After some apparent confusion and consultation with other referees and New York State Athletic Commission officials at ringside, Miragliotta told Weidman and Mousasi that the knees were, in fact, legal after seeing a replay despite the fact that instant replay is currently not a part of MMA in New York. Miragliotta continued to allow Weidman a five-minute break after declaring the knees to be legal. Meanwhile, Weidman was being assessed by commission doctors who declared that Weidman was not fit to continue and Mousasi was ruled winner by TKO.

It was a confusing mess of a situation on several levels and taints what was an entertaining fight up until that point. Mousasi was less than elated with getting the win the way he did and offered Weidman, who plans to appeal the decision, a rematch.

After four UFC events in New York since November, three of them have had significant decisions from the commission occur before and during fight night that has raised eyebrows. There have been issues now with weigh-ins, judging, refereeing, and even breast implants, all in the span of a few months. What once was UFC’s final and most lucrative state to secure has turned into something of a nightmare.

Hiscoe’s Analysis: Rumble’s retirement came out of left field for sure. There’s still no indication what he might be doing next. I’m in the camp that it might be something military-related based on the way he used the term “commitment” and how it came off like there was a hard deadline he was adhering to after this fight. Losing Anthony Johnson is a big blow to an already weak Light Heavyweight Division. Imagine the mess if he had won the title and then retired.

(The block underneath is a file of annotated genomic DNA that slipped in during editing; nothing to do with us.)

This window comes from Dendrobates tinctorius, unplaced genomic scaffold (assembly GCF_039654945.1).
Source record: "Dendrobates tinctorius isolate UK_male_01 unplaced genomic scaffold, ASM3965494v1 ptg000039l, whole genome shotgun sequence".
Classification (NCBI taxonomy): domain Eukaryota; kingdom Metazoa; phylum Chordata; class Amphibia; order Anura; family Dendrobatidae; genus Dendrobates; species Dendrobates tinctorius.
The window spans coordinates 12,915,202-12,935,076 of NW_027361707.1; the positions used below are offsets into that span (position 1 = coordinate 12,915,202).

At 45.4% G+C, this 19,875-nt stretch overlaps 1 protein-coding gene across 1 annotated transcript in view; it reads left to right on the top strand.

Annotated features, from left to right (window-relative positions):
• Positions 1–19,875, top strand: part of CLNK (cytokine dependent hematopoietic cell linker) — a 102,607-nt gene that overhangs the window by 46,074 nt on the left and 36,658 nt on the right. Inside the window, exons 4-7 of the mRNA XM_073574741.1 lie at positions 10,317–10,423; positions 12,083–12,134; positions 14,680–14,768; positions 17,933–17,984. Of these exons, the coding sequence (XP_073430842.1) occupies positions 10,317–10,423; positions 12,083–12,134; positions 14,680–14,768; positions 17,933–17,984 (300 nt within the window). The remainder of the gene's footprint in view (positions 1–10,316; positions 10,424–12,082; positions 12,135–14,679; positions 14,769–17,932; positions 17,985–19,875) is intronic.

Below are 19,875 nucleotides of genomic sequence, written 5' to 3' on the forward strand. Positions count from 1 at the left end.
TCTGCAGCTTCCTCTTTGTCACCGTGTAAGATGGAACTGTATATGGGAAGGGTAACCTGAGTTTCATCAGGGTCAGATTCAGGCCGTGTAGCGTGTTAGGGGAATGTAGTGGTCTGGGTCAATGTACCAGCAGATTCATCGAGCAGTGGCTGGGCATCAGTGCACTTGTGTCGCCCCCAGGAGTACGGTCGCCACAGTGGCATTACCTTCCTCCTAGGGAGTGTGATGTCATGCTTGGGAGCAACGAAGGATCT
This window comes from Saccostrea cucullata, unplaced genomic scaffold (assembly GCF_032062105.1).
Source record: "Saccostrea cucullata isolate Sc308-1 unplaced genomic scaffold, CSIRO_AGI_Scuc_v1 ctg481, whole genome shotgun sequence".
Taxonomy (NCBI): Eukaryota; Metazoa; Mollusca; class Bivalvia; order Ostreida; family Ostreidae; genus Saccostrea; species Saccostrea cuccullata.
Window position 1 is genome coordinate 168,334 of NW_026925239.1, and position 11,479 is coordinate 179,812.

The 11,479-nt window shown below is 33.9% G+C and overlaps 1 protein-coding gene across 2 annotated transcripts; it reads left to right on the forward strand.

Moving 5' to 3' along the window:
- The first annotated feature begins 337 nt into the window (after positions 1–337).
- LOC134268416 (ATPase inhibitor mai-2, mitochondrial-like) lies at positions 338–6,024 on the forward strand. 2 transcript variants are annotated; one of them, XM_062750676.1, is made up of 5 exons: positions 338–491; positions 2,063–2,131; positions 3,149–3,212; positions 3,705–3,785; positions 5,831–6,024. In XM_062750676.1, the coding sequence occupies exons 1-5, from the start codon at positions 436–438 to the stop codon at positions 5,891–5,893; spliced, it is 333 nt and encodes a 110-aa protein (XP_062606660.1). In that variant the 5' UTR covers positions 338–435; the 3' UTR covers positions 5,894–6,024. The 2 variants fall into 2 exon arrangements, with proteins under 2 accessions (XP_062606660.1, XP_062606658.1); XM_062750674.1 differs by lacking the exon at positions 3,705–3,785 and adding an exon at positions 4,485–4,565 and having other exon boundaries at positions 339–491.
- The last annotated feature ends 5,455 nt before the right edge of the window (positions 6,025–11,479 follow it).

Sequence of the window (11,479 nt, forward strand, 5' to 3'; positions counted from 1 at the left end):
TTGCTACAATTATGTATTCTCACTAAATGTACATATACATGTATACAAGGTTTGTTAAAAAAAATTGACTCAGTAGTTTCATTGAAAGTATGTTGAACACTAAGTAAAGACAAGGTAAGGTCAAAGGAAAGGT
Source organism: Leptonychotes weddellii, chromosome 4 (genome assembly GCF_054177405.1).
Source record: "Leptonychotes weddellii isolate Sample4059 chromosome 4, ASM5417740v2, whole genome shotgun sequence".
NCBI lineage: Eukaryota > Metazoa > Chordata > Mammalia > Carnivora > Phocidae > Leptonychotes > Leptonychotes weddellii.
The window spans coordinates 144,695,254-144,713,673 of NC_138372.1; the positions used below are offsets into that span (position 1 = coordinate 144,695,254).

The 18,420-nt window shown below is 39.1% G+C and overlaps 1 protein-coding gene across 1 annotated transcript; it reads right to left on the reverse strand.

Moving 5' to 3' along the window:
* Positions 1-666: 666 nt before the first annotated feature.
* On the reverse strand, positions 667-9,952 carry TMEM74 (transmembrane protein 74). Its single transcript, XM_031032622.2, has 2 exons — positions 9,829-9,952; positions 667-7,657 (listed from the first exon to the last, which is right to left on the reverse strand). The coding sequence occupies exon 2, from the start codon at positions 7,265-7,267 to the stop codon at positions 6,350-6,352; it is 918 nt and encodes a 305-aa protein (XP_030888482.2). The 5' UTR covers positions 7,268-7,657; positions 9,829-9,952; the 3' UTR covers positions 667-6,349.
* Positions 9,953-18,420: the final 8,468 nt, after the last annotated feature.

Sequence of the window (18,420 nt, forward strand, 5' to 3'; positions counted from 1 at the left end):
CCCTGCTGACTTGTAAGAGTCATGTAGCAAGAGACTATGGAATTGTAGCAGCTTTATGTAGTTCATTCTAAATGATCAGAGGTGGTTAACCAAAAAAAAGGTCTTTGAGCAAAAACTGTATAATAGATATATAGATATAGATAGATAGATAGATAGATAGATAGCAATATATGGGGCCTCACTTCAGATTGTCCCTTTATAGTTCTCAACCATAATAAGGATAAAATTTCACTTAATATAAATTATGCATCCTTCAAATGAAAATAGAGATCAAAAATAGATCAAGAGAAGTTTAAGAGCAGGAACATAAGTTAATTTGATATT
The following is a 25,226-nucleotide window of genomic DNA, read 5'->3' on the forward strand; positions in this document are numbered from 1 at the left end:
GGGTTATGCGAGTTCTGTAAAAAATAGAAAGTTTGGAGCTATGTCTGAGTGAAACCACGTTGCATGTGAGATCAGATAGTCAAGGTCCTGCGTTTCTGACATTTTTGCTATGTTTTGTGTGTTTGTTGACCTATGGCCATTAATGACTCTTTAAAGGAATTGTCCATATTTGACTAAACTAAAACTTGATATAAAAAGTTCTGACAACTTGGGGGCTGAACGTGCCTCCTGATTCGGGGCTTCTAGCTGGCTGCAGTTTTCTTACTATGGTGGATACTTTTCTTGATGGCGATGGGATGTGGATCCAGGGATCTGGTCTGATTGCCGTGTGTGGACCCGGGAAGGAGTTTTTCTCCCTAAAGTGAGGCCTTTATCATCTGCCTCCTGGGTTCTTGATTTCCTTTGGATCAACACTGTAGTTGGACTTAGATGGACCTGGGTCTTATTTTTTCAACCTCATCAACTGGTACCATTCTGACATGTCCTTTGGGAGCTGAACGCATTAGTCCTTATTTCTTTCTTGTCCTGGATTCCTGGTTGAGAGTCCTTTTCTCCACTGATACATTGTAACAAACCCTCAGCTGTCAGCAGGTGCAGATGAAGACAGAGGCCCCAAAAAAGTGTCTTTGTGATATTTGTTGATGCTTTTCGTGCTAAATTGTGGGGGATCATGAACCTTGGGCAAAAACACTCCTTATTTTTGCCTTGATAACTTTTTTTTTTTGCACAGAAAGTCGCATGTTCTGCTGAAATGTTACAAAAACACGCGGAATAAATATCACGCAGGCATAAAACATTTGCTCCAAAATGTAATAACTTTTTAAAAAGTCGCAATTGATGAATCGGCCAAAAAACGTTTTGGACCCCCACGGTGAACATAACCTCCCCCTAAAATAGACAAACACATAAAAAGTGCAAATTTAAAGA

Cormier isn’t going to win any fans by dismissing Jon Jones and pretending like Jimi Manuwa is a logical next fight for him. Jones was sitting cage side for a reason and Cormier should understand that. It was a missed opportunity to create a moment to breathe some new life into the Cormier-Jones feud. Manuwa only makes sense as a top contender from a timing perspective if Cormier wants to fight before July. Assuming Jones can fight sometime in July or even August, he against Cormier is the fight to make as Jones against anyone else in the timeframe doesn’t make a lot of sense.

The Weidman-Mousasi thing was a complete mess. It was perfectly excusable for the ref to stop the fight when he did because it was such a close call. We’re talking a matter of millimeters separating Weidman’s hands from the mat. It’s because of those millimeters that referees should be allowed to use instant replay to make these determinations. Referee Miragliotta took it upon himself to consult the replay anyway and that’s where things got screwy. If his original call was that the knees were illegal, then that’s fine, give Weidman his five minutes and then continue the fight. Further muddying the issue is that it was determined Weidman couldn’t continue. If he was too rattled from the knees to fight, then it was the right call. If he was playing it up to try and get a DQ win, as Mousasi has suggested, then Weidman got what he deserved. So while it was a mess, in the end, the right guy won.